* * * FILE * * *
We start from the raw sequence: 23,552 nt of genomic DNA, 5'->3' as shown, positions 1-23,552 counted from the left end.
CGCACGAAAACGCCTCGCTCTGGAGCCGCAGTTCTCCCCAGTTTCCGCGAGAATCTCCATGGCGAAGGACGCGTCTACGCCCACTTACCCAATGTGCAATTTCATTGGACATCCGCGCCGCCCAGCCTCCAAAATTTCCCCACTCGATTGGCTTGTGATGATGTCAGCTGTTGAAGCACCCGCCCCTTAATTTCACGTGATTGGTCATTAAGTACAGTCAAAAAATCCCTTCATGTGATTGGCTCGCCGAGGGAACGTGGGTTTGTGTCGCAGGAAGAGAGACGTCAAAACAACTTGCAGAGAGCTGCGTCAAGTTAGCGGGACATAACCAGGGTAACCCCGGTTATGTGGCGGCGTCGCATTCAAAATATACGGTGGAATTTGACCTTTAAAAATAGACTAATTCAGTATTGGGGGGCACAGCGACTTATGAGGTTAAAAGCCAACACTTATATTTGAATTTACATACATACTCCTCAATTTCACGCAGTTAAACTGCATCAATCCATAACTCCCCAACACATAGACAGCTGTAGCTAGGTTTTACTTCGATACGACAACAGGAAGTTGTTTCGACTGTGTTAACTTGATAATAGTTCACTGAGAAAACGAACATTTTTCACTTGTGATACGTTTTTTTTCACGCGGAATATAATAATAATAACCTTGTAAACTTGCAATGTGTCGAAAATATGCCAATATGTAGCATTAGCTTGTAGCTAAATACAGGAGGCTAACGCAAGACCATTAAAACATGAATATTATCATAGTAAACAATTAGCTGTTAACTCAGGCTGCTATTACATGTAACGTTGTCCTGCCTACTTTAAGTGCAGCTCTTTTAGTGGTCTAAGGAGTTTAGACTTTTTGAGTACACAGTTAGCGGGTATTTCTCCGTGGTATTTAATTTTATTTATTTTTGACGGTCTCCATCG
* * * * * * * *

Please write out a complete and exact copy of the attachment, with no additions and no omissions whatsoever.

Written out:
We start from the raw sequence: 23,552 nt of genomic DNA, 5'->3' as shown, positions 1-23,552 counted from the left end.
CGCACGAAAACGCCTCGCTCTGGAGCCGCAGTTCTCCCCAGTTTCCGCGAGAATCTCCATGGCGAAGGACGCGTCTACGCCCACTTACCCAATGTGCAATTTCATTGGACATCCGCGCCGCCCAGCCTCCAAAATTTCCCCACTCGATTGGCTTGTGATGATGTCAGCTGTTGAAGCACCCGCCCCTTAATTTCACGTGATTGGTCATTAAGTACAGTCAAAAAATCCCTTCATGTGATTGGCTCGCCGAGGGAACGTGGGTTTGTGTCGCAGGAAGAGAGACGTCAAAACAACTTGCAGAGAGCTGCGTCAAGTTAGCGGGACATAACCAGGGTAACCCCGGTTATGTGGCGGCGTCGCATTCAAAATATACGGTGGAATTTGACCTTTAAAAATAGACTAATTCAGTATTGGGGGGCACAGCGACTTATGAGGTTAAAAGCCAACACTTATATTTGAATTTACATACATACTCCTCAATTTCACGCAGTTAAACTGCATCAATCCATAACTCCCCAACACATAGACAGCTGTAGCTAGGTTTTACTTCGATACGACAACAGGAAGTTGTTTCGACTGTGTTAACTTGATAATAGTTCACTGAGAAAACGAACATTTTTCACTTGTGATACGTTTTTTTTCACGCGGAATATAATAATAATAACCTTGTAAACTTGCAATGTGTCGAAAATATGCCAATATGTAGCATTAGCTTGTAGCTAAATACAGGAGGCTAACGCAAGACCATTAAAACATGAATATTATCATAGTAAACAATTAGCTGTTAACTCAGGCTGCTATTACATGTAACGTTGTCCTGCCTACTTTAAGTGCAGCTCTTTTAGTGGTCTAAGGAGTTTAGACTTTTTGAGTACACAGTTAGCGGGTATTTCTCCGTGGTATTTAATTTTATTTATTTTTGACGGTCTCCATCG